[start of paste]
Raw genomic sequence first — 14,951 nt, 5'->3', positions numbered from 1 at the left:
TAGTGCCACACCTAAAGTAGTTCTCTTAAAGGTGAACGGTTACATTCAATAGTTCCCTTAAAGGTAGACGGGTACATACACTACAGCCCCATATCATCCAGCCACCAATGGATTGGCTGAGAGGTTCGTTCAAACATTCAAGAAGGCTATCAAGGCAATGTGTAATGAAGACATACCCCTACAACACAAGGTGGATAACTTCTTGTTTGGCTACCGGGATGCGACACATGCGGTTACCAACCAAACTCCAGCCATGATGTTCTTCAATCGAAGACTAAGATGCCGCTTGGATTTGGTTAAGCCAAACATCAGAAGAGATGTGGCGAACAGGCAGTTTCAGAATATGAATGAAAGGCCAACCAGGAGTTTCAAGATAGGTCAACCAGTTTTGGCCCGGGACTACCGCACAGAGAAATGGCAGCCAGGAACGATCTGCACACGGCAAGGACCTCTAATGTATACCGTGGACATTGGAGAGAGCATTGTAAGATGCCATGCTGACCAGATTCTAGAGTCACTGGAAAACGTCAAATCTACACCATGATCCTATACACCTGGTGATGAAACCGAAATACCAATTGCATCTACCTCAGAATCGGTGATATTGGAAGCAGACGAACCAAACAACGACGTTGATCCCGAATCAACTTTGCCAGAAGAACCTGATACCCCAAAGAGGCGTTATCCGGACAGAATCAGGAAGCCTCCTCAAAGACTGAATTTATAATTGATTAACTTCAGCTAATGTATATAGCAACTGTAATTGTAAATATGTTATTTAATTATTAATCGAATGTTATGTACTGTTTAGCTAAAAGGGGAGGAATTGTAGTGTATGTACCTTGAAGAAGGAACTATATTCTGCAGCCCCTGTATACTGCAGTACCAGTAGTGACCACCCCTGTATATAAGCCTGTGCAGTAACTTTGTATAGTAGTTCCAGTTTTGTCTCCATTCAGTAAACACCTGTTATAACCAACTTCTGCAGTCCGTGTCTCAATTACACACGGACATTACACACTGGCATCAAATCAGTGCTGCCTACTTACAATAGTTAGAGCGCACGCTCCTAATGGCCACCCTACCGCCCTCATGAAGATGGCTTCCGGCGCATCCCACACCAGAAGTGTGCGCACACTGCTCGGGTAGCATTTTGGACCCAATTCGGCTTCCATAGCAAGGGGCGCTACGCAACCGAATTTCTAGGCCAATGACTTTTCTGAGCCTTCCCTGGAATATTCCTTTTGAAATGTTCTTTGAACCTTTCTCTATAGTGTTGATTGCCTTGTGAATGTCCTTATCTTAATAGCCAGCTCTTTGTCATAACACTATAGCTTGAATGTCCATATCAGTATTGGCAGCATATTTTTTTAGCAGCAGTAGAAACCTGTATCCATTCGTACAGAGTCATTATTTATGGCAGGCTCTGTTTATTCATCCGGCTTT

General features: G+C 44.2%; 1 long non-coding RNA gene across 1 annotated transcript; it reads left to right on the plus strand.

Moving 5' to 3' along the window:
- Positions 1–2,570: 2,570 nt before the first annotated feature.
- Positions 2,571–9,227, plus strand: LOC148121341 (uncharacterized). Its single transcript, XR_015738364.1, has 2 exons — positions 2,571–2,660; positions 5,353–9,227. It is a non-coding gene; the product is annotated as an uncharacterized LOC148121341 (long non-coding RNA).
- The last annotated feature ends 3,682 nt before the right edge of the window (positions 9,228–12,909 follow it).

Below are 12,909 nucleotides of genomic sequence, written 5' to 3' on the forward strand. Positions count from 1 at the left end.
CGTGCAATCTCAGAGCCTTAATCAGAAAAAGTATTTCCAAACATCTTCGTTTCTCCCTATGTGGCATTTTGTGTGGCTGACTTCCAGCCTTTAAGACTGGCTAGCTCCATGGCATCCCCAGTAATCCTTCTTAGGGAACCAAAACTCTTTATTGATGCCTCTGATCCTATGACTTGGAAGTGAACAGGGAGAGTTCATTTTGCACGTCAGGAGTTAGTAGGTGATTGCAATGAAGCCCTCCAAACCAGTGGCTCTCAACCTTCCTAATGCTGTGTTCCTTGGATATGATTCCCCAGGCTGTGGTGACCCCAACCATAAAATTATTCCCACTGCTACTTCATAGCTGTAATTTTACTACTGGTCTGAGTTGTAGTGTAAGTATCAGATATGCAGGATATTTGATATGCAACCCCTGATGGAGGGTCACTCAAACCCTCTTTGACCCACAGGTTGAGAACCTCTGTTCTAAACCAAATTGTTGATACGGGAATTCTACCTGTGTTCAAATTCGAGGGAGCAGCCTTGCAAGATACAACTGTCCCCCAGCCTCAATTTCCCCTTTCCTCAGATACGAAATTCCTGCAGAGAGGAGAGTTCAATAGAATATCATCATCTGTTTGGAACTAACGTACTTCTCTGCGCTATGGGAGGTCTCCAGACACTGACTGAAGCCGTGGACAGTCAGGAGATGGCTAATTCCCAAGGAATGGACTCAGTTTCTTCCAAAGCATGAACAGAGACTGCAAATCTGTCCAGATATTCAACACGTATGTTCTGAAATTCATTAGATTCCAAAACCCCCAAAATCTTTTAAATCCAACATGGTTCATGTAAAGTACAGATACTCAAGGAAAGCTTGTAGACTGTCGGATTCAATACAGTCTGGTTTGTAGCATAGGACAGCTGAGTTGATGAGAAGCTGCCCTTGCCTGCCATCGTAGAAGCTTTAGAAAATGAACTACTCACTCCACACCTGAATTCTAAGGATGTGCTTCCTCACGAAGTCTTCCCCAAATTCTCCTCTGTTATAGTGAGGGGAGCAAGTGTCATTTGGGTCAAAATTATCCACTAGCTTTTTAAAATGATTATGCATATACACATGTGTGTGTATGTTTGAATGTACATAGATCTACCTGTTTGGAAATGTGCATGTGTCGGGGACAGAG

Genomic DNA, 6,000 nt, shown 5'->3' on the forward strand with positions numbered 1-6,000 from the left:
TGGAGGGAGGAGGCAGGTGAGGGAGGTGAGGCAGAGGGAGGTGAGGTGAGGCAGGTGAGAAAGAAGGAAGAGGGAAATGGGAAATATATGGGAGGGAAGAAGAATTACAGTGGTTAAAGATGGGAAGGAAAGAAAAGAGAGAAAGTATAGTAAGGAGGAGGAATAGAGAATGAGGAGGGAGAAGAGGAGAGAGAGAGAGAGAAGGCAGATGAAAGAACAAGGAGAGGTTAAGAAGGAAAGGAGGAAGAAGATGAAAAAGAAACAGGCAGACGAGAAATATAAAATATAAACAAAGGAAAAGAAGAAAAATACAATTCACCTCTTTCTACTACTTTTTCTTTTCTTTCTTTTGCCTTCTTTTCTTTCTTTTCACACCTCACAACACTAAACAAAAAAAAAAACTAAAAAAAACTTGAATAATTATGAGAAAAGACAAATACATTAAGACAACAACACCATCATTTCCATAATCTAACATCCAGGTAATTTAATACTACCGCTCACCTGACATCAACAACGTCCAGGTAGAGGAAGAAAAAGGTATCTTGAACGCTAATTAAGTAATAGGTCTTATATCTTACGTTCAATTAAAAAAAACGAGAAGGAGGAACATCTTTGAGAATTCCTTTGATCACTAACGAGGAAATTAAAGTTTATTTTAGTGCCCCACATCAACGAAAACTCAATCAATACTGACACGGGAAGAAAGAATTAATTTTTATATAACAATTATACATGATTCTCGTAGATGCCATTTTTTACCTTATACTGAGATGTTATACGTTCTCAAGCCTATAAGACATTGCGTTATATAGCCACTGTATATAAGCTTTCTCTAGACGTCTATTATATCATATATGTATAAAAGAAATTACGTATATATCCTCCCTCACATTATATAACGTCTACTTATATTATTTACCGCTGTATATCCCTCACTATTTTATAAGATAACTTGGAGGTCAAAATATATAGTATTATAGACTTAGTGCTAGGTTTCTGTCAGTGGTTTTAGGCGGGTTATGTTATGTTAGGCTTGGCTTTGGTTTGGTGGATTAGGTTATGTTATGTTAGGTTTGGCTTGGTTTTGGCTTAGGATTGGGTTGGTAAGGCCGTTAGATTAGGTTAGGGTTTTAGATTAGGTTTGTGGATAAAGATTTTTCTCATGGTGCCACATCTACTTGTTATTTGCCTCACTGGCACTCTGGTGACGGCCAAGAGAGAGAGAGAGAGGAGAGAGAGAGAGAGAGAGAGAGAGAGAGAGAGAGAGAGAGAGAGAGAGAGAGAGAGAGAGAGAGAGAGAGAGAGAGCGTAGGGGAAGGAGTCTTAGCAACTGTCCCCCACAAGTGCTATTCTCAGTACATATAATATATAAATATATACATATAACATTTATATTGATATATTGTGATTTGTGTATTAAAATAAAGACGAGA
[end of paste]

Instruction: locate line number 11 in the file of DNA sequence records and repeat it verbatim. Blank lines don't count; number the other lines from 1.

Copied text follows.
TGGAGGGAGGAGGCAGGTGAGGGAGGTGAGGCAGAGGGAGGTGAGGTGAGGCAGGTGAGAAAGAAGGAAGAGGGAAATGGGAAATATATGGGAGGGAAGAAGAATTACAGTGGTTAAAGATGGGAAGGAAAGAAAAGAGAGAAAGTATAGTAAGGAGGAGGAATAGAGAATGAGGAGGGAGAAGAGGAGAGAGAGAGAGAGAAGGCAGATGAAAGAACAAGGAGAGGTTAAGAAGGAAAGGAGGAAGAAGATGAAAAAGAAACAGGCAGACGAGAAATATAAAATATAAACAAAGGAAAAGAAGAAAAATACAATTCACCTCTTTCTACTACTTTTTCTTTTCTTTCTTTTGCCTTCTTTTCTTTCTTTTCACACCTCACAACACTAAACAAAAAAAAAAACTAAAAAAAACTTGAATAATTATGAGAAAAGACAAATACATTAAGACAACAACACCATCATTTCCATAATCTAACATCCAGGTAATTTAATACTACCGCTCACCTGACATCAACAACGTCCAGGTAGAGGAAGAAAAAGGTATCTTGAACGCTAATTAAGTAATAGGTCTTATATCTTACGTTCAATTAAAAAAAACGAGAAGGAGGAACATCTTTGAGAATTCCTTTGATCACTAACGAGGAAATTAAAGTTTATTTTAGTGCCCCACATCAACGAAAACTCAATCAATACTGACACGGGAAGAAAGAATTAATTTTTATATAACAATTATACATGATTCTCGTAGATGCCATTTTTTACCTTATACTGAGATGTTATACGTTCTCAAGCCTATAAGACATTGCGTTATATAGCCACTGTATATAAGCTTTCTCTAGACGTCTATTATATCATATATGTATAAAAGAAATTACGTATATATCCTCCCTCACATTATATAACGTCTACTTATATTATTTACCGCTGTATATCCCTCACTATTTTATAAGATAACTTGGAGGTCAAAATATATAGTATTATAGACTTAGTGCTAGGTTTCTGTCAGTGGTTTTAGGCGGGTTATGTTATGTTAGGCTTGGCTTTGGTTTGGTGGATTAGGTTATGTTATGTTAGGTTTGGCTTGGTTTTGGCTTAGGATTGGGTTGGTAAGGCCGTTAGATTAGGTTAGGGTTTTAGATTAGGTTTGTGGATAAAGATTTTTCTCATGGTGCCACATCTACTTGTTATTTGCCTCACTGGCACTCTGGTGACGGCCAAGAGAGAGAGAGAGAGGAGAGAGAGAGAGAGAGAGAGAGAGAGAGAGAGAGAGAGAGAGAGAGAGAGAGAGAGAGAGAGAGAGAGAGAGAGAGCGTAGGGGAAGGAGTCTTAGCAACTGTCCCCCACAAGTGCTATTCTCAGTACATATAATATATAAATATATACATATAACATTTATATTGATATATTGTGATTTGTGTATTAAAATAAAGACGAGA